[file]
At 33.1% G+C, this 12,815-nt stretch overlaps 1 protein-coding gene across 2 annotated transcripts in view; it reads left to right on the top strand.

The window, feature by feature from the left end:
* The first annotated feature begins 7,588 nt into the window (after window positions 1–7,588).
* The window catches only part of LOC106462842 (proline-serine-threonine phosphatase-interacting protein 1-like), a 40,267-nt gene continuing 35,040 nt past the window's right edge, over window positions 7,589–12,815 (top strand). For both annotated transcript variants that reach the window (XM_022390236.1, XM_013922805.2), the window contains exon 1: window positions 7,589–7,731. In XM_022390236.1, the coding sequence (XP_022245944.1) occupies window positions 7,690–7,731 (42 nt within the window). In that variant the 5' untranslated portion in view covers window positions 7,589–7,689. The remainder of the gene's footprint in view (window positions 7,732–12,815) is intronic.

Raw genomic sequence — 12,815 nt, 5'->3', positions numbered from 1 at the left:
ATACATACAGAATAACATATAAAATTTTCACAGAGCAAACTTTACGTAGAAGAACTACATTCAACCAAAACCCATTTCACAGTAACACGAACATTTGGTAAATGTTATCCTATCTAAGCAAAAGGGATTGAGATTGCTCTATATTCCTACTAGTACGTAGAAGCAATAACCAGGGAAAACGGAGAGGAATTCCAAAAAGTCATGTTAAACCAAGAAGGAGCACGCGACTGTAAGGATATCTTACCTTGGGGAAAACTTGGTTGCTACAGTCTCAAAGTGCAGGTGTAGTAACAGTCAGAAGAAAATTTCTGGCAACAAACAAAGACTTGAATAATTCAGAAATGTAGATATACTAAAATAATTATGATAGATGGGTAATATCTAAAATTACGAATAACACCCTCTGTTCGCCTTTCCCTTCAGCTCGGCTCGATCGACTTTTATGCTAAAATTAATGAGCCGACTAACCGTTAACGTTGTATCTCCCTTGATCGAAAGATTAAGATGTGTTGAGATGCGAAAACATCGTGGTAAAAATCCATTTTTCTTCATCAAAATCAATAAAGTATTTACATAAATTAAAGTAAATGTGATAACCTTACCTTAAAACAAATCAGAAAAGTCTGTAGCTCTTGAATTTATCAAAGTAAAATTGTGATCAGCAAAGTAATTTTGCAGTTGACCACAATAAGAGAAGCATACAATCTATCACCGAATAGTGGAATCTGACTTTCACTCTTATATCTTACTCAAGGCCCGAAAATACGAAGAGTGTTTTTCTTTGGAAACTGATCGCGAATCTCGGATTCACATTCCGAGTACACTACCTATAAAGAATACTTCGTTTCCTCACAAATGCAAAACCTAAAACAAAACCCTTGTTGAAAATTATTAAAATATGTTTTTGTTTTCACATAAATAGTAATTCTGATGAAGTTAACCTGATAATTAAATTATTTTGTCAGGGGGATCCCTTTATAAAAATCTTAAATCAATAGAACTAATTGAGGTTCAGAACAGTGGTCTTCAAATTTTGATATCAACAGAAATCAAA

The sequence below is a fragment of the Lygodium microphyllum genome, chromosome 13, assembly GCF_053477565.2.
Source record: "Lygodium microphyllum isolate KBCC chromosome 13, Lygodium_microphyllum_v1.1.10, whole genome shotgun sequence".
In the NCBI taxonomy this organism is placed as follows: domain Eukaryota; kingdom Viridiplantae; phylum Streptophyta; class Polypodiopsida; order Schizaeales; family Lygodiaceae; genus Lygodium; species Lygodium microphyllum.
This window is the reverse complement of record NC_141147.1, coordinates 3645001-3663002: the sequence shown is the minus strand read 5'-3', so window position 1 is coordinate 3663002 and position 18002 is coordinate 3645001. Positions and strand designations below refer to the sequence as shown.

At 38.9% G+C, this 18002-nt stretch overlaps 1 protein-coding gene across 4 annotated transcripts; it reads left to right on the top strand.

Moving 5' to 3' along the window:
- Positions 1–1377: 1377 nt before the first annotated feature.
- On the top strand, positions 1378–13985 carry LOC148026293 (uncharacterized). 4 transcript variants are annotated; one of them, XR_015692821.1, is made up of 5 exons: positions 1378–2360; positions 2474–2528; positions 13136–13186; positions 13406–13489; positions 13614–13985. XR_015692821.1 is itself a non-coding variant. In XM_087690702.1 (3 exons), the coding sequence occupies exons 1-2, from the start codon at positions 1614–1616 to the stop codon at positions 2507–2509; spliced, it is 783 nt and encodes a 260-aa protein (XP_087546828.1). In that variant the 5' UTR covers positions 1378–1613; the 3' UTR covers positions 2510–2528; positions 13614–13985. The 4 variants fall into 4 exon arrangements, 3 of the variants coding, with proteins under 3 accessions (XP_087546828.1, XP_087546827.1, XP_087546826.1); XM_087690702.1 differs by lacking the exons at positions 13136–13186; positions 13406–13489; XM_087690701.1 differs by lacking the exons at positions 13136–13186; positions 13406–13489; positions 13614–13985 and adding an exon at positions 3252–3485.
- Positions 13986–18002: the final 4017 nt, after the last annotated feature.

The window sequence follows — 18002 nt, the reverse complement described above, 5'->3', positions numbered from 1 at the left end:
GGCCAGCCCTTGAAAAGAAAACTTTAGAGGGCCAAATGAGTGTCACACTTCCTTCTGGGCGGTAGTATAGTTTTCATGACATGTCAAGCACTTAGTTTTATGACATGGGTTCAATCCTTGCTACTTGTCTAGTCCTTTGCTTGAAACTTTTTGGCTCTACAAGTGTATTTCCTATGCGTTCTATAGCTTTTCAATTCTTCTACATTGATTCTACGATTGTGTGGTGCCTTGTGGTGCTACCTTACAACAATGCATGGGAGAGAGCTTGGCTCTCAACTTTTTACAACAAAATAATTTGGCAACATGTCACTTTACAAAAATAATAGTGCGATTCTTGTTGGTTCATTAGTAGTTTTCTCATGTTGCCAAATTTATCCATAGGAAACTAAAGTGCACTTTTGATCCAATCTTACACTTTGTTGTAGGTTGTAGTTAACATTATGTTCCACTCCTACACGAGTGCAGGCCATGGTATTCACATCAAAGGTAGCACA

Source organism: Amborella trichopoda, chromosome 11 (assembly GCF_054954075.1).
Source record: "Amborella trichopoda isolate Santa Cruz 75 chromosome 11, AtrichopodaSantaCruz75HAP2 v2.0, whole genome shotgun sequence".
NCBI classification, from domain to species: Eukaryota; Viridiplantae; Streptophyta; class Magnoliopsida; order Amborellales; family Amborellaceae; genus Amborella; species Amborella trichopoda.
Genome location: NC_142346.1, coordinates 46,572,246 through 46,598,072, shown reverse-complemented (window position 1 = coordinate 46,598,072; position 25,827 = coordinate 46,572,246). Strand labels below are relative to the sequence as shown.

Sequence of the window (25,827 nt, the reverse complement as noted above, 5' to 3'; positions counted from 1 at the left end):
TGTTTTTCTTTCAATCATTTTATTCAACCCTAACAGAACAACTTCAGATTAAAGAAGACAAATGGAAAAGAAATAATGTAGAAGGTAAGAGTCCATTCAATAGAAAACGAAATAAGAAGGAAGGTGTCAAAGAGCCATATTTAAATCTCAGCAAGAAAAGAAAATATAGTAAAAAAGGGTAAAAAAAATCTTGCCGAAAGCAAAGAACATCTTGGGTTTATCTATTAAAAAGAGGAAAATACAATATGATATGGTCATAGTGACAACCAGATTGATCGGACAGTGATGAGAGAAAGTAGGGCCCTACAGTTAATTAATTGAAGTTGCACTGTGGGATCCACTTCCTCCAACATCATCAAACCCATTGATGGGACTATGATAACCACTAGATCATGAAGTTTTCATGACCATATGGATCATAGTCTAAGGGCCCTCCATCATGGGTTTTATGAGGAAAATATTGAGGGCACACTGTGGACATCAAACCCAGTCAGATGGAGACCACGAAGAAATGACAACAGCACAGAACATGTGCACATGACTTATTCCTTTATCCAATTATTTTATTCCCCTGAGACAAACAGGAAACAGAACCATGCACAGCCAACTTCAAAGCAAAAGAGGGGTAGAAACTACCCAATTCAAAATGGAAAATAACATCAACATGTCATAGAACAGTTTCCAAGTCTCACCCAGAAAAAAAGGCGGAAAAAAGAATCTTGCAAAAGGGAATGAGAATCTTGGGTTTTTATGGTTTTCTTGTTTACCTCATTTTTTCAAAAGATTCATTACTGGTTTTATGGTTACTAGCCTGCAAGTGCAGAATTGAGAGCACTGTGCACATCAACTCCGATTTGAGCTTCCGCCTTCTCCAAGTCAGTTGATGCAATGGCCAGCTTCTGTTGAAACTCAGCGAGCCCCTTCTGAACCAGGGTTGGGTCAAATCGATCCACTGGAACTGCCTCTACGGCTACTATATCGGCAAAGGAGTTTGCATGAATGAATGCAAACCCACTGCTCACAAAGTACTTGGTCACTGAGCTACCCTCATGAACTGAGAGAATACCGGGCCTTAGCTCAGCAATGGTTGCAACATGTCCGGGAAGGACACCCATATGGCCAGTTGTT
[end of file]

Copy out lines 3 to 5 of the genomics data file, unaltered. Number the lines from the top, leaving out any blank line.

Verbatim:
* The first annotated feature begins 7,588 nt into the window (after window positions 1–7,588).
* The window catches only part of LOC106462842 (proline-serine-threonine phosphatase-interacting protein 1-like), a 40,267-nt gene continuing 35,040 nt past the window's right edge, over window positions 7,589–12,815 (top strand). For both annotated transcript variants that reach the window (XM_022390236.1, XM_013922805.2), the window contains exon 1: window positions 7,589–7,731. In XM_022390236.1, the coding sequence (XP_022245944.1) occupies window positions 7,690–7,731 (42 nt within the window). In that variant the 5' untranslated portion in view covers window positions 7,589–7,689. The remainder of the gene's footprint in view (window positions 7,732–12,815) is intronic.

Raw genomic sequence — 12,815 nt, 5'->3', positions numbered from 1 at the left: